The Minnesota DWI Case Of The Week is State v. Ekiyor (Decided June 29, 2020, Minnesota Court of Appeals, Unpublished) which stands for the proposition that a Defendant has no right to present an involuntary intoxication defense when the Defendant voluntarily ingested the drugs in question.
In Ekiyor, the Defendant was arrested for Felony DWI and during the booking process, he submitted to a partial breath test indicating his alcohol concentration level was .20%. The Defendant also stated he had taken zolpidem (Ambien) as prescribed the previous evening. Ekiyor further stated that he had been involved in a similar incident two months earlier; he woke up in the hospital after taking zolpidem, blacking out, and driving a vehicle. Ekiyor stated that the previous incident resulted in reckless-driving charges.
Prior to trial, Ekiyor sought to raise the affirmative defense of involuntary intoxication or temporary insanity due to his ingestion of zolpidem and moved to admit expert testimony about the drug’s side effects. In support of his motion, Ekiyor submitted a report in which a forensic toxicologist opined that the ingestion of zolpidem can result in serious side effects—including sleep-driving—and that Ekiyor exhibited symptoms of intoxication due to zolpidem impairment. Ekiyor claimed that he could not present a complete defense if the jury was not provided with information about the side effects of zolpidem, which demonstrated that he lacked the general intent to drink and drive.
The district court denied Ekiyor’s motion to allow the forensic toxicologist to testify as an expert about the effects of zolpidem, concluding that the defenses of voluntary and involuntary intoxication were inapplicable to the case.
On Appeal, the Court of Appeals affirmed the District Court, stating:
"We determine that Ekiyor’s argument that the district court erred by denying the expert’s testimony about the effects of zolpidem is misplaced given that the defense that he sought to raise—intoxication due to the ingestion of zolpidem—was unavailable to him."
"Ekiyor was charged with DWI and driving while under the influence of a combination of alcohol and a controlled substance. These are general-intent offenses because “[a]n unlawful intention or state of mind is not an element of a D.W.I. charge.” State v. Duemke, 352 N.W.2d 427, 430 (Minn. App. 1984). And the defense of voluntary intoxication is not a defense to a general-intent offense. See City of Minneapolis v. Altimus, 238 N.W.2d 851, 854-55 (Minn. 1976) (noting that voluntary intoxication is a defense only if a specific intent or purpose is an element of the charged offense); see also State v. Martin, 591 N.W.2d 481, 486 (Minn. 1999) (noting that claim of temporary insanity caused by voluntary intoxication due to defendant’s use of alcohol or drugs not available as a defense). Further, the affirmative defense of involuntary intoxication was also unavailable to Ekiyor. See Minn. Stat. §§ 169A.46, subd. 2 (recognizing affirmative defense of involuntary intoxication available only to rebut a charge of driving while under the influence of a Schedule I or II controlled substance); 152.02, subd. 5(c)(52) (classifying zolpidem as a Schedule IV controlled substance) (2016)."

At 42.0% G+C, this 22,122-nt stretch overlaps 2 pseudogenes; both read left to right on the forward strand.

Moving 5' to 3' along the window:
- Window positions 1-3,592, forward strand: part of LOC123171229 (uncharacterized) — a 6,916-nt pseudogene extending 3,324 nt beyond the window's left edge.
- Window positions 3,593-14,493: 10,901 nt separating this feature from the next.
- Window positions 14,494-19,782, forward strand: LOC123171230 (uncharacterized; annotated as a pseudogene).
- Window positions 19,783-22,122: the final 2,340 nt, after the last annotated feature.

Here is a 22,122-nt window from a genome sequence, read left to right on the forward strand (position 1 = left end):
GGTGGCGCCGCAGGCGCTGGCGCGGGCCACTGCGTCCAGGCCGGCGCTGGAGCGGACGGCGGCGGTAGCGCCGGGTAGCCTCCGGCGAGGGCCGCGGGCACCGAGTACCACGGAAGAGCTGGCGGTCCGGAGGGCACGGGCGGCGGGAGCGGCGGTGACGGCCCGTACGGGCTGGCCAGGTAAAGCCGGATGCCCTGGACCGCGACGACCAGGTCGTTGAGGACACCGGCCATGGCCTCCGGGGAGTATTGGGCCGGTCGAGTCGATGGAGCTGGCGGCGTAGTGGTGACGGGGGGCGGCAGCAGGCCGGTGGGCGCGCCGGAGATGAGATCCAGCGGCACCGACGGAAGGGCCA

"Finally, even if the defense of involuntary intoxication had been available to Ekiyor, he would have been unable to make the required showing necessary to raise this defense. As outlined in Altimus, the defense of involuntary intoxication is available only when: (1) “the defendant must not know, or have reason to know, that the prescribed drug is likely to have an intoxicating effect”; (2) “the prescribed drug, and not some other intoxicant, is in fact the cause of defendant’s intoxication at the time of his alleged criminal conduct”; and (3) “the defendant, due to involuntary intoxication, is temporarily insane.” 238 N.W.2d at 857."
"Here, there was evidence that the label of Ekiyor’s zolpidem prescription warned about its intoxicating effects and to avoid driving after taking it. Ekiyor also testified about a prior incident when he drove after ingesting a combination of zolpidem and Vicodin. And, finally, it is unlikely that Ekiyor would have been able to prove that zolpidem was the sole cause of his impaired driving given that there was evidence of alcohol in his system.
Because we determine that the defense of zolpidem intoxication was unavailable to Ekiyor, he was not denied his right to present a complete defense. Therefore, the district court did not err by excluding the expert’s testimony on the basis that it would not be helpful to the jury."
Moral Of The Story: Don't sleep and drive!
If you or a loved one have been charged with a Minnesota DWI, feel free to contact Minneapolis DWI Lawyer, F. T. Sessoms at (612) 344-1505 for answers to all of your Minnesota DWI and DUI questions.